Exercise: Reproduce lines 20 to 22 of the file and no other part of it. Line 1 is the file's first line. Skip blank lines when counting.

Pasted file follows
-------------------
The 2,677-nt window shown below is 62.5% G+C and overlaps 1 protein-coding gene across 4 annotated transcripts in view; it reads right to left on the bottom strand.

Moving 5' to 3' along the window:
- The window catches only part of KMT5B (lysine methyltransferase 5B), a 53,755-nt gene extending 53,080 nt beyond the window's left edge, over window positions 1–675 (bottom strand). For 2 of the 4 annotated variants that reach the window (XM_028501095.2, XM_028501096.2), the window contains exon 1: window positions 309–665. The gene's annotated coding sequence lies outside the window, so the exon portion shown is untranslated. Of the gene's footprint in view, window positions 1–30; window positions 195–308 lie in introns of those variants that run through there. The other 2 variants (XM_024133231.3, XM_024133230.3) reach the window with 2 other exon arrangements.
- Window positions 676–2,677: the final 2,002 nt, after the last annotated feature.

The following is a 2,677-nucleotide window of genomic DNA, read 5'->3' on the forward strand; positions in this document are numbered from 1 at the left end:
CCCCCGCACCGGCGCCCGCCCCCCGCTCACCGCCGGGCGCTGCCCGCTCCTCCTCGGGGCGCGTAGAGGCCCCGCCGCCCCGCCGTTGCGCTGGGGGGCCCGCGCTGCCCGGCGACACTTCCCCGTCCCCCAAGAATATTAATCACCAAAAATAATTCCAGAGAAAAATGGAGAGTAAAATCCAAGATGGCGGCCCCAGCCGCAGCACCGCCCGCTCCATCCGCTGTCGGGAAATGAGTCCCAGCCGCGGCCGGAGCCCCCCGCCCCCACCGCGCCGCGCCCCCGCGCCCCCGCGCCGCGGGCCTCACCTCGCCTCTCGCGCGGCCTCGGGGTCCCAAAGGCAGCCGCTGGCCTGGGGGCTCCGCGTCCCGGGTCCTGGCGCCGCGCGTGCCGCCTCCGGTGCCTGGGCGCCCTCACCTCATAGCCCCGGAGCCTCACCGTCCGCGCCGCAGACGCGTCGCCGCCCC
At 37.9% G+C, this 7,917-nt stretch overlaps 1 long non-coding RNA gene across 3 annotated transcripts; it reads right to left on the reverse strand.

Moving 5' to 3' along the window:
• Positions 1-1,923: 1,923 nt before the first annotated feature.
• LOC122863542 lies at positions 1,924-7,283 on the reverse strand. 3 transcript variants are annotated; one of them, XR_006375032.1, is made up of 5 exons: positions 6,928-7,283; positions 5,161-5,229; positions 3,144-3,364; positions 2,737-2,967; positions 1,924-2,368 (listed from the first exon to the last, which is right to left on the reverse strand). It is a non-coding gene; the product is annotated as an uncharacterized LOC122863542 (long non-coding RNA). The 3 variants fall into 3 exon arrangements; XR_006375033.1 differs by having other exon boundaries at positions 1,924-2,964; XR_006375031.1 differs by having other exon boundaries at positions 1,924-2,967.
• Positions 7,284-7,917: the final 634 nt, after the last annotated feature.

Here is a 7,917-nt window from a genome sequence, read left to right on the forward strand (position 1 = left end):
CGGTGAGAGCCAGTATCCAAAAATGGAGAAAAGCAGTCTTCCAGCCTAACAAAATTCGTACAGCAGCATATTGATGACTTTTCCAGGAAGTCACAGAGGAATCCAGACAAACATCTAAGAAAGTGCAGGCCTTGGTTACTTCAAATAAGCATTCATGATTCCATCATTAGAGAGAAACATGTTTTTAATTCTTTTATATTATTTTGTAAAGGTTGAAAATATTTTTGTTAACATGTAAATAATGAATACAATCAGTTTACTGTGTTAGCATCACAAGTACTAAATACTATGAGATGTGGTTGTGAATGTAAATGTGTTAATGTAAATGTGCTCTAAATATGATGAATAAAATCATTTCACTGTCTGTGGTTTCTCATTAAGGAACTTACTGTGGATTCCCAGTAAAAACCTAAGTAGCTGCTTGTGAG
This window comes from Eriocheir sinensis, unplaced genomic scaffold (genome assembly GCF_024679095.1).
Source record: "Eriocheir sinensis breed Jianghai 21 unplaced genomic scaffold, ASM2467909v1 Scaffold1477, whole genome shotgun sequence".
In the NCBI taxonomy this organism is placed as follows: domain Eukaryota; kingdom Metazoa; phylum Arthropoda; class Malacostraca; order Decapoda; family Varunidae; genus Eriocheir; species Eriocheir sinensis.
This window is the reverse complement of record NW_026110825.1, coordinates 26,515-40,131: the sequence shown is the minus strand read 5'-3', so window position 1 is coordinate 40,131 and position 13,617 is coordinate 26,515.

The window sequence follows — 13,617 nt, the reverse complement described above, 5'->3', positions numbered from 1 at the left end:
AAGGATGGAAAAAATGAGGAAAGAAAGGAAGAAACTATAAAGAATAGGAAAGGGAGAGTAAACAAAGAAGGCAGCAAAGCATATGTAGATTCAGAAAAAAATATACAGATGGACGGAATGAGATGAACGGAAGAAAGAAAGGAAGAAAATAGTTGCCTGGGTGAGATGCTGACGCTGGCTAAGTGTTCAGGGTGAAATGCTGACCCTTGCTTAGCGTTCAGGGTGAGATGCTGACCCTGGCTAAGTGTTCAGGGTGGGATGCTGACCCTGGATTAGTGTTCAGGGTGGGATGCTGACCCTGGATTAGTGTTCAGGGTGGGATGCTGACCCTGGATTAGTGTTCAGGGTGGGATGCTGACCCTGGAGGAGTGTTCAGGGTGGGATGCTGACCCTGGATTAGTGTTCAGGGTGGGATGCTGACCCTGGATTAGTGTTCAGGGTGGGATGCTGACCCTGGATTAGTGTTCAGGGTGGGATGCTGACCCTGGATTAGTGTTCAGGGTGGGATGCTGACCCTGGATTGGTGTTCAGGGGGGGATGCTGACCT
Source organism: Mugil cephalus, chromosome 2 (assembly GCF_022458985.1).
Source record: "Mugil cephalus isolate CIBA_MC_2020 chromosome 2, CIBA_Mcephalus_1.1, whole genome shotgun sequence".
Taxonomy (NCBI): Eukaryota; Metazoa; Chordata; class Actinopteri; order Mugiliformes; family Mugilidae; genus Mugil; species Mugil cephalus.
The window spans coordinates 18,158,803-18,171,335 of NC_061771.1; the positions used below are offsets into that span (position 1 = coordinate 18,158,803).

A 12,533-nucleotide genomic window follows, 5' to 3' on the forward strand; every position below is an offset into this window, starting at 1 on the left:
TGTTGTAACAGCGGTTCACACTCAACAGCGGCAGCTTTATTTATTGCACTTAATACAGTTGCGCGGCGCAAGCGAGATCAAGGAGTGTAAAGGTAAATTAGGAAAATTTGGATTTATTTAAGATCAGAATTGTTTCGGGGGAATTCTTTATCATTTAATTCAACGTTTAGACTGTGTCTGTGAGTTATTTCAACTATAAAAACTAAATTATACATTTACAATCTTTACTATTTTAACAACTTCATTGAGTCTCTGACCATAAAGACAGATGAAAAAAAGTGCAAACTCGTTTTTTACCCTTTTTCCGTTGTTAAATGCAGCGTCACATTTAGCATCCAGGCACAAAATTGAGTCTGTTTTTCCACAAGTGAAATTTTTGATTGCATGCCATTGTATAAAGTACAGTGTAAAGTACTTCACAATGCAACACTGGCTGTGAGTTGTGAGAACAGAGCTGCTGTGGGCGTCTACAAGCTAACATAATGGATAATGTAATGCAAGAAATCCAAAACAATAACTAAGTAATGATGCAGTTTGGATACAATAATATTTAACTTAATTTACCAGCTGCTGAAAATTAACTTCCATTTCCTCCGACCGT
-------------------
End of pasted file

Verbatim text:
Source organism: Mugil cephalus, chromosome 2 (assembly GCF_022458985.1).
Source record: "Mugil cephalus isolate CIBA_MC_2020 chromosome 2, CIBA_Mcephalus_1.1, whole genome shotgun sequence".
Taxonomy (NCBI): Eukaryota; Metazoa; Chordata; class Actinopteri; order Mugiliformes; family Mugilidae; genus Mugil; species Mugil cephalus.